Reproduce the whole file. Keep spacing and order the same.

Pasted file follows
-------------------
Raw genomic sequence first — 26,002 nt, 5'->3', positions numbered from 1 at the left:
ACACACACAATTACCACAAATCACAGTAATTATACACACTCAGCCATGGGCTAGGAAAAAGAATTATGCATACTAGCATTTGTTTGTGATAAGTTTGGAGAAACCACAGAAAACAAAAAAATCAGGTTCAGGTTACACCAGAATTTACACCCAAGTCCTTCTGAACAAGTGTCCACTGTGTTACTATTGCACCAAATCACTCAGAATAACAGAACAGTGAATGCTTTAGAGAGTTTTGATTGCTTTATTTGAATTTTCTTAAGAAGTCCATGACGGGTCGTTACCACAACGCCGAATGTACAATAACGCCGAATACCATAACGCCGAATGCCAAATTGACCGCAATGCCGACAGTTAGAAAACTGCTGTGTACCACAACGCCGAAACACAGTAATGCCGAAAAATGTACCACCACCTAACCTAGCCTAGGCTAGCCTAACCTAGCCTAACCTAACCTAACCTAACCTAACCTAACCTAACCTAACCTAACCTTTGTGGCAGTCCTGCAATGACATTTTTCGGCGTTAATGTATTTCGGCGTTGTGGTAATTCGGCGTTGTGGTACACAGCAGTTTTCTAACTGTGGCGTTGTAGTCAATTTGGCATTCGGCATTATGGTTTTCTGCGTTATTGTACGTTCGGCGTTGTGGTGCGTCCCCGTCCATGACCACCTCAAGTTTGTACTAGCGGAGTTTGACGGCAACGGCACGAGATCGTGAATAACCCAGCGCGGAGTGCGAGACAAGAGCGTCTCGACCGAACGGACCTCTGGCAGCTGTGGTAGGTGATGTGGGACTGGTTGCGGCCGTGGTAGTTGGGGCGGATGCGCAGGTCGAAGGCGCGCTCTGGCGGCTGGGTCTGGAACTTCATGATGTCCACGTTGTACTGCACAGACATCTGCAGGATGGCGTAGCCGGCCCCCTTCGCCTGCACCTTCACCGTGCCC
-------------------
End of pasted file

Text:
Raw genomic sequence first — 26,002 nt, 5'->3', positions numbered from 1 at the left:
ACACACACAATTACCACAAATCACAGTAATTATACACACTCAGCCATGGGCTAGGAAAAAGAATTATGCATACTAGCATTTGTTTGTGATAAGTTTGGAGAAACCACAGAAAACAAAAAAATCAGGTTCAGGTTACACCAGAATTTACACCCAAGTCCTTCTGAACAAGTGTCCACTGTGTTACTATTGCACCAAATCACTCAGAATAACAGAACAGTGAATGCTTTAGAGAGTTTTGATTGCTTTATTTGAATTTTCTTAAGAAGTCCATGACGGGTCGTTACCACAACGCCGAATGTACAATAACGCCGAATACCATAACGCCGAATGCCAAATTGACCGCAATGCCGACAGTTAGAAAACTGCTGTGTACCACAACGCCGAAACACAGTAATGCCGAAAAATGTACCACCACCTAACCTAGCCTAGGCTAGCCTAACCTAGCCTAACCTAACCTAACCTAACCTAACCTAACCTAACCTAACCTAACCTTTGTGGCAGTCCTGCAATGACATTTTTCGGCGTTAATGTATTTCGGCGTTGTGGTAATTCGGCGTTGTGGTACACAGCAGTTTTCTAACTGTGGCGTTGTAGTCAATTTGGCATTCGGCATTATGGTTTTCTGCGTTATTGTACGTTCGGCGTTGTGGTGCGTCCCCGTCCATGACCACCTCAAGTTTGTACTAGCGGAGTTTGACGGCAACGGCACGAGATCGTGAATAACCCAGCGCGGAGTGCGAGACAAGAGCGTCTCGACCGAACGGACCTCTGGCAGCTGTGGTAGGTGATGTGGGACTGGTTGCGGCCGTGGTAGTTGGGGCGGATGCGCAGGTCGAAGGCGCGCTCTGGCGGCTGGGTCTGGAACTTCATGATGTCCACGTTGTACTGCACAGACATCTGCAGGATGGCGTAGCCGGCCCCCTTCGCCTGCACCTTCACCGTGCCC